I doubt that Mandarin is the best choice for a second language though. When I was in the Math program at Temple U., French, German, and Russian were the only choices, and we had to choose two. The test consisted of translating a few pages of a textbook written in that language.
 
  • #6
Jeff Ford
155
2
Hmmm, perhaps French would be a better choice. My wife is fluent and could help me practice. From a standpoint of usefullness Spanish would be good since we have so many non-English speaking Mexicans in the US these days. I just liked Mandarin becuase it was non-alphabetic and had simple grammar. Oh well, I've got time to figure it out anyway.
 
  • #7
Lisa!
Gold Member
639
97
What about German esp. if you're interested in Philosophy.
 
  • #8
Andre
4,509
74
Ich glaube, daß die Deutsche Sprache viel zu viel unausprechliche Vokalen für die Angelsachsen hat.

La langue Française avec une instructrice personnelle aura la préférence

Hoewel, Nederlands mag natuurlijk ook
 
  • #9
neurocomp2003
1,366
3
llol you don't need to move to china to learn mandarin...toronto/vancouver are very populated with mandarin/cantonese.

As for the tones...you just have to learn the examples of one sound like "b" and then as a student practice over the other sounds. Then when you meet your teacher you practice with them on the new sounds with tones and then the teahcer should be able to correct you.
 
  • #10
Jeff Ford
155
2
Andre said:
Ich glaube, daß die Deutsche Sprache viel zu viel unausprechliche Vokalen für die Angelsachsen hat.
The German language is difficult to pronounce vowels without what?

Andre said:
La langue Française avec une instructrice personnelle aura la préférence
French is best with personal instruction?

Andre said:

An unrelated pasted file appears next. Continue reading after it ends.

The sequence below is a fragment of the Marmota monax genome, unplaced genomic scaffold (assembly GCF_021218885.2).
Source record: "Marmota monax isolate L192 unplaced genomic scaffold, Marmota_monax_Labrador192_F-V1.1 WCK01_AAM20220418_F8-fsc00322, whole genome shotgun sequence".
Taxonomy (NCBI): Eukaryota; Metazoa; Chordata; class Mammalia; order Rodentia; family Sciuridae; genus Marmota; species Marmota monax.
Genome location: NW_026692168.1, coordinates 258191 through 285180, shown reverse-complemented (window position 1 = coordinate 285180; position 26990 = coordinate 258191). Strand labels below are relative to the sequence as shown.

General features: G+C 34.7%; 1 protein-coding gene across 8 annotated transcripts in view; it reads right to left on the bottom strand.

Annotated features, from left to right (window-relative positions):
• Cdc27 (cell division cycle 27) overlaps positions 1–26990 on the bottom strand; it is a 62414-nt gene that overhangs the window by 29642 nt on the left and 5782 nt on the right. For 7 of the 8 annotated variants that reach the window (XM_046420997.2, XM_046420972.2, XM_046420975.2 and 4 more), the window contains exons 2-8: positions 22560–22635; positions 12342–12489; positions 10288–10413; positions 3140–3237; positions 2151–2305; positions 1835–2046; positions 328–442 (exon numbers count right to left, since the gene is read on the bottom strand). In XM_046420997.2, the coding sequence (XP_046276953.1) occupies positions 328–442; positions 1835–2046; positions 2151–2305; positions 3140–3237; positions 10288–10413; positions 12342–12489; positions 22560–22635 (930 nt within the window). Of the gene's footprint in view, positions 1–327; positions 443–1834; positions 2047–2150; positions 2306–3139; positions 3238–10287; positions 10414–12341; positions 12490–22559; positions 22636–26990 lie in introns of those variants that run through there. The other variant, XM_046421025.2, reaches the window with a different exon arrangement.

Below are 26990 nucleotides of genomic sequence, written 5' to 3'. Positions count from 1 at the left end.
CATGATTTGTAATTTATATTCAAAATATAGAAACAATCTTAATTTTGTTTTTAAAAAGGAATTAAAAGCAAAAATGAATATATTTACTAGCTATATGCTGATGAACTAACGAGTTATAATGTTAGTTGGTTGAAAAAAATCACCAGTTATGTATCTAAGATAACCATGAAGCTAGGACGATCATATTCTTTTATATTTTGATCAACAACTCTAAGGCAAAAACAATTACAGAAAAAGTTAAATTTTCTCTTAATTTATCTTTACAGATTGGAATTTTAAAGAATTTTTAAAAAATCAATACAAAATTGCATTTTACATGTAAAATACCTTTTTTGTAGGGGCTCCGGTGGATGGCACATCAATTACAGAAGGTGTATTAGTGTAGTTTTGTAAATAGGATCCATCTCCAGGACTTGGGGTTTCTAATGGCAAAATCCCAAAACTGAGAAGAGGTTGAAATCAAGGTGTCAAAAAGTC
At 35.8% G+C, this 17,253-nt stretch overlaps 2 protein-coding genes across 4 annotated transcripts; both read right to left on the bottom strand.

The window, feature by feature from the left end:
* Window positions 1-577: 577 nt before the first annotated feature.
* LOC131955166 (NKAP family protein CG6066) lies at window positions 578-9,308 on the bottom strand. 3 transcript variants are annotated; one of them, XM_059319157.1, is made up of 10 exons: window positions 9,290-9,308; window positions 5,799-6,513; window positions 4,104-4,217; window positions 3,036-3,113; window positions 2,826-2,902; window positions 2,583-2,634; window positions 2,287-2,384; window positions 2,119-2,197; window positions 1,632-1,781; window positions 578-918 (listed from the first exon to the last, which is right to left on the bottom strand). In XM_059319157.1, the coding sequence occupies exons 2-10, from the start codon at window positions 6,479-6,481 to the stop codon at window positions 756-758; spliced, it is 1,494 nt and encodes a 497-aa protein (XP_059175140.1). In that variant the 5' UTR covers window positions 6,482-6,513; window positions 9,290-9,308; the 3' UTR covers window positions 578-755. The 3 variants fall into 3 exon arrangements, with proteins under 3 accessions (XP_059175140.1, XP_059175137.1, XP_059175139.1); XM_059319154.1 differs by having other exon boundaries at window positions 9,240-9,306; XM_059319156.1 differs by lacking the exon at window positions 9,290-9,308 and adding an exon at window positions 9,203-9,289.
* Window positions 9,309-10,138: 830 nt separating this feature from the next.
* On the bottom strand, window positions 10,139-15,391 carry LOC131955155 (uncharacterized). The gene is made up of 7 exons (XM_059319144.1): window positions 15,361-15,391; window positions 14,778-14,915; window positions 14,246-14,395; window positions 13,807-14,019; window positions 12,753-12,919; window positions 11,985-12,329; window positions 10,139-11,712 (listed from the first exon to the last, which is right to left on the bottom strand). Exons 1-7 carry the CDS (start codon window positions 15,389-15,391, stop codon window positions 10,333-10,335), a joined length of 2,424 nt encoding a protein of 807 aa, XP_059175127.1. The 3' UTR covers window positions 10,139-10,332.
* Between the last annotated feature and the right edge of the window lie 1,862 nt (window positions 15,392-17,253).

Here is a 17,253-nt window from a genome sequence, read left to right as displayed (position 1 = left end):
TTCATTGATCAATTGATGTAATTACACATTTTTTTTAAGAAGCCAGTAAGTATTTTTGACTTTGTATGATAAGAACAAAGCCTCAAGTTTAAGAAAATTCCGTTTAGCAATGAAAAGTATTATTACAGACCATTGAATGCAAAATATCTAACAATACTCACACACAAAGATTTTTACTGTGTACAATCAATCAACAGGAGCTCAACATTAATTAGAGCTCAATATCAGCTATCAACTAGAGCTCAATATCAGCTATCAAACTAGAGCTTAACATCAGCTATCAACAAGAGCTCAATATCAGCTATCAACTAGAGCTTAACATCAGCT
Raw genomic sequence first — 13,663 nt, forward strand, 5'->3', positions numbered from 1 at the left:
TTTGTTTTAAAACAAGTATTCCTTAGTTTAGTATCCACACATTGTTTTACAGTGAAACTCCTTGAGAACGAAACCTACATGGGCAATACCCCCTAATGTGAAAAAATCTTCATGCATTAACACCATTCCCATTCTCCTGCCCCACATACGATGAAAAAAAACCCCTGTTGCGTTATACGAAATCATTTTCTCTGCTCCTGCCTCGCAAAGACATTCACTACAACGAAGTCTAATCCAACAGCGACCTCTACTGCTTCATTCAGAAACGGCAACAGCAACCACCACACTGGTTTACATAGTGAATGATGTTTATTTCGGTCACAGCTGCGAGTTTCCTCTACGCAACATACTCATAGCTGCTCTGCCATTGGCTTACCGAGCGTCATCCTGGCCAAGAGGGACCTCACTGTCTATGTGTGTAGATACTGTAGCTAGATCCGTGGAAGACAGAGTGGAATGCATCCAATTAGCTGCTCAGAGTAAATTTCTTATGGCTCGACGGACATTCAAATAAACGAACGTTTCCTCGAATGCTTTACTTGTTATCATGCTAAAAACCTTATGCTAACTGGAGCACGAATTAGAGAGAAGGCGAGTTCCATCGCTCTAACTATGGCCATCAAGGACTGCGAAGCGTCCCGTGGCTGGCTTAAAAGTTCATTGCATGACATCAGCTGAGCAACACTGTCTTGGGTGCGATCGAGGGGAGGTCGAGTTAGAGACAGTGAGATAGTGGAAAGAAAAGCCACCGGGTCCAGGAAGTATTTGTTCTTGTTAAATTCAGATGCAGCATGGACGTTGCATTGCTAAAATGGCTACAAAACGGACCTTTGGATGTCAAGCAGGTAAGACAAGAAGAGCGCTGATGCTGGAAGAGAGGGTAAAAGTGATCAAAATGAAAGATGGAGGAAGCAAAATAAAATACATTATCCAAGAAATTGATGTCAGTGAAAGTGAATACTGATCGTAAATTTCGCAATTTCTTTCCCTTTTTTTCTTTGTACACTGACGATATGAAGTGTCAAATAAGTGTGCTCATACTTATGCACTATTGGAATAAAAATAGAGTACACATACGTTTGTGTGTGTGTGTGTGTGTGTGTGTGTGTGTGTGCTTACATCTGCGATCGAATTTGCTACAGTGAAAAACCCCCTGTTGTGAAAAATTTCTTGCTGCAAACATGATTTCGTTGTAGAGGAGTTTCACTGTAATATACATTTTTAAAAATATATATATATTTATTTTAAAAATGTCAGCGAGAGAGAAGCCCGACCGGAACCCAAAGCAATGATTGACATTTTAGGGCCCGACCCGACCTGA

Hoewel, Nederlands mag natuurlijk ook
I'm guessing this one is Dutch, but I could be wrong
 
  • #11
Serbian.matematika
64
0
Serbian is very easy, simple language to learn and that will give you a basic knowledge of Russian, Ukrainian, Macedonian, Slovak, and Croatian. I speak all those languages plus German too. Go bro you can do it.
 
  • #12
Genecks
135
0
neurocomp2003 said:
llol you don't need to move to china to learn mandarin...toronto/vancouver are very populated with mandarin/cantonese.

As I had stated with being in an area where melting with other cultures/languages occur in the U.S.. I live very close to Chicago and hope to move there once obtaining my A.A.S

Chicago is a land where the majority are minorities. Great place to learn languages. Even L.A. or NY
 
  • #13
Serbian.matematika
64
0
One more thing about Serbian; your Serbian is going to be like my english, i am sure ppl will understand you:-)
 
  • #14
Tony11235
255
0
Serbian.matematika said:
Serbian is very easy, simple language to learn and that will give you a basic knowledge of Russian, Ukrainian, Macedonian, Slovak, and Croatian. I speak all those languages plus German too. Go bro you can do it.

Once you learn one slavic language, the others come so easy. Although that can be said for any language. Studying languages is a hobby of mine. I can speak Spanish, who can't, Italian, some Brazilian Portuguese, some Russian, Chinese, Greek, what else..., very little Farsi and Thai, the others are not event worth saying. I would have hard time choosing a language to stick with.
 
  • #15
Genecks
135
0
I would really like to go into Latin.
 
  • #16
phreak
142
1
I'm learning Japanese. Everyone seems to think that it's difficult, but if you have a somewhat flexible mind, it's quite simple. I covered the BSU curricula for Japanese I and II in 3 days... it really doesn't take that much time either.